Unsupervised Document Set Exploration Using Divisive Partitioning
Department of Computer Science and Engineering
University of Minnesota
4-192 EE/CS, 200 Union St. SE,
Minneapolis, MN 55455
Phone: (612) 625-3887
Fax: (612) 625-0572
Email: lastname at cs.umn.edu
Project WWW Page: "http://www.cs.umn.edu/~boley/PDDP.html"
Personal Home Page: "http://www.cs.umn.edu/~boley"
National Science Foundation under grant: IIS-9811229, IIS-0208621.
Unsupervised clustering, data mining, classification, hierarchical
taxomonies, Web agents.
Project References and Selected Publications
Streaming Data Reduction Using Low-Memory Factored Representations, by David Littau and Daniel Boley: Journal of Information Sciences, Special issue on Mining Streaming Data (to appear), 2004.
A comparative analysis on the bisecting K-means and the PDDP clustering algorithms, by Sergio M. Savaresi and Daniel Boley: Intelligent Data Analysis (to appear), 2004.
A Parallel Formulation of the Spatial Auto-Regression Model for Mining Large Geo-Spatial Datasets, by Baris M. Kazar, Shashi Shekhar, David J. Lilja, and Daniel Boley, MSI report UMSI 2004/33; SIAM 04 Datamining Conf. International Workshop on High Performance and Distributed Mining, 2004.
Online Motion Classification using Support Vector Machine, by D. Cao, O. Masoud, D. Boley, N. Papanikolopoulos: IEEE 2004 International Conference on Robotics and Automation, 2004.
Training Support Vector Machine using Adaptive Clustering, by D. Boley and D Cao: 2004 SIAM International Conference on Data Mining, April 22 - April 24, Lake Buena Vista, FL, USA, 2004.
Using Low-Memory Representations to Cluster Very Large Data Sets, by D. Littau and D. Boley: SDM'03 Third SIAM Conference on Data Mining, May 2003.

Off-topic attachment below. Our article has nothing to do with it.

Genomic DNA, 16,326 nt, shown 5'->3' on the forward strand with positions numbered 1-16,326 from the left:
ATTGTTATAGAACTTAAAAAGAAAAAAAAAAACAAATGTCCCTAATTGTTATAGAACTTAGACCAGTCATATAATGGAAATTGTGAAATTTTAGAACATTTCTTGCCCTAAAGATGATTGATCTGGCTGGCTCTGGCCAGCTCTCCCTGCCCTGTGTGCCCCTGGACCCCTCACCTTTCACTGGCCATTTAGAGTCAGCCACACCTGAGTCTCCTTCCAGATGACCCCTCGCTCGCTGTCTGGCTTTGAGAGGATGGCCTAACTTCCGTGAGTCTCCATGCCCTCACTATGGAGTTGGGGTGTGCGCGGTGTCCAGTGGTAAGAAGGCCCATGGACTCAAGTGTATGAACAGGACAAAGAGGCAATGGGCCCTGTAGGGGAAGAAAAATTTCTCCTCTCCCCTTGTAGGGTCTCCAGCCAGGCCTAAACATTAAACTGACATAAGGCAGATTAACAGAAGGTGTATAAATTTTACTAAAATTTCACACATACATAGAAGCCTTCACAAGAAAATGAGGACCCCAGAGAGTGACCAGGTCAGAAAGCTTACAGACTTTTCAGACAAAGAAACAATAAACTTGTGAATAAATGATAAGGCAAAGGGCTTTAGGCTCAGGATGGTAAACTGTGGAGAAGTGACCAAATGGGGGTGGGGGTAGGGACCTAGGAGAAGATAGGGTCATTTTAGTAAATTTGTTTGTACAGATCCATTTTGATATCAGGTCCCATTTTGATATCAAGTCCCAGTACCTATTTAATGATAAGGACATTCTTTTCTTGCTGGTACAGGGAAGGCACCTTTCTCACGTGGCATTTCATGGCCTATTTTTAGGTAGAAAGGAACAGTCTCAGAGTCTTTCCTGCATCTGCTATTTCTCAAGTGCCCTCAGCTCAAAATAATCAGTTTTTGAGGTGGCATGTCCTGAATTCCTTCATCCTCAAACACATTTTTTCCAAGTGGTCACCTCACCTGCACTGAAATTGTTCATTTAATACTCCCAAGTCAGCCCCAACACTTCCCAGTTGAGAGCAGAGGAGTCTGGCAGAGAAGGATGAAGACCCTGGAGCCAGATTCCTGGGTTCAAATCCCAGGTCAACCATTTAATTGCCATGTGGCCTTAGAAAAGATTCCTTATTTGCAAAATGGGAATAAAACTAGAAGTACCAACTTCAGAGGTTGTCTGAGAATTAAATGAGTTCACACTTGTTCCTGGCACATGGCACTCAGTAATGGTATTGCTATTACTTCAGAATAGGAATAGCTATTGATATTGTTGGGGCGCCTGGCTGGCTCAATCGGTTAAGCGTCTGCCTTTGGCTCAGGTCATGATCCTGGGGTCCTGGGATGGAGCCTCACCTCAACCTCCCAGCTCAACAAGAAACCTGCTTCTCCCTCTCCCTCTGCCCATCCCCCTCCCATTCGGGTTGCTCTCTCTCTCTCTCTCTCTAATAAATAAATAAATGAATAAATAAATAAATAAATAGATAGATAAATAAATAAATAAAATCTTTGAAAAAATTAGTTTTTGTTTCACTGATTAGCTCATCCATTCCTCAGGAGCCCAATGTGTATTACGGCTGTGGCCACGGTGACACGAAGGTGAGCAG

Transcriptional response of Pasteurella multocida to defined iron sources, by M.L. Paustian, B.J. May, D. Cao, D. Boley, V. Kapur: J. Bacteriol. 184(23):6714-6720, Dec 2002.
Incremental PDDP for the Clustering of Large Data Sets, by D. Littau and D. L. Boley: TR-01-016, 2001.
On the performance of bisecting K-means and PDDP, by D. Boley and S. Savaresi: SIAM Data Mining 2001.
A Scalable Hierarchical Algorithm for Unsupervised Clustering by D. Boley,
in Data Mining for Scientific and Engineering Applications (R. Grossman, C. Kamath, P. Kegelmeyer, V. Kumar, R. Namburu, eds), p 383-400, Kluwer, 2001.
Choosing the cluster to split in bisecting divisive clustering algorithms, by S. Savaresi and D. Boley and S. Bittanti and G. Gazzaniga: TR-00-053, 2000.
Error Analysis of Automatic Speech Recognition Using Principal Direction Divisive Partitioning, by D. Mckoskey and D. Boley: in European Conference on Machine Learning (R. Lopez de Mantanaras and E. Plaza, ed.), p.263-270, Lecture Notes in Artificial Intelligence, 1810, Springer Verlag, 2000.
Principal Direction Partitioning in Data Mining, by D. Boley,
slides of talk given at Stanford, February, 2000.
Unsupervised Clustering: A Fast Scalable
Method for Large Datasets, by D. Boley and V. Borst,
U of Mn CSE Report TR-99-029. An informal introduction to the
D.Unsupervised Updating of a Classification Tree
in a Dynamic Environment, by D. Boley and V. Borst, in Autonomous Agents'99 Conference, 1999, p.390-391.
Partitioning-Based Clustering for Web Document Categorization,
D. Boley, M. Gini, R. Gross, S. Han, K. Hastings, G. Karypis, V. Kumar, B. Mobasher, J. Moore,
Decision Support Systems, 1999, to appear.
Document Categorization and Query Generation on the World Wide Web Using WebACE,
D. Boley, M. Gini, R. Gross, E.-H. (Sam) Han, K. Hastings, G. Karypis, V. Kumar, B. Mobasher, J. Moore,
AI Review, 13:365-391, 1999.
Principal Direction Divisive Partitioning,
D. L. Boley,
Data Mining and Knowledge Discovery 2(4):325-344, 1998.
Raw text document data used in the last three reports above.
Selected Reprints by Boley annotated with author's own unsupervised clustering method.
This project is devoted to the research and development of a hierarchical
divisive clustering algorithm. The basic underlying activity is the basic
research needed to fully develop the divisive partitioning method and the
applied research needed to demonstrate its use on specific applications and
to make it easy for humans to use. The conceptual framework for the basic
divisive partitioning method has been developed, and an efficient prototype
implementation has been installed locally, on which all experimental results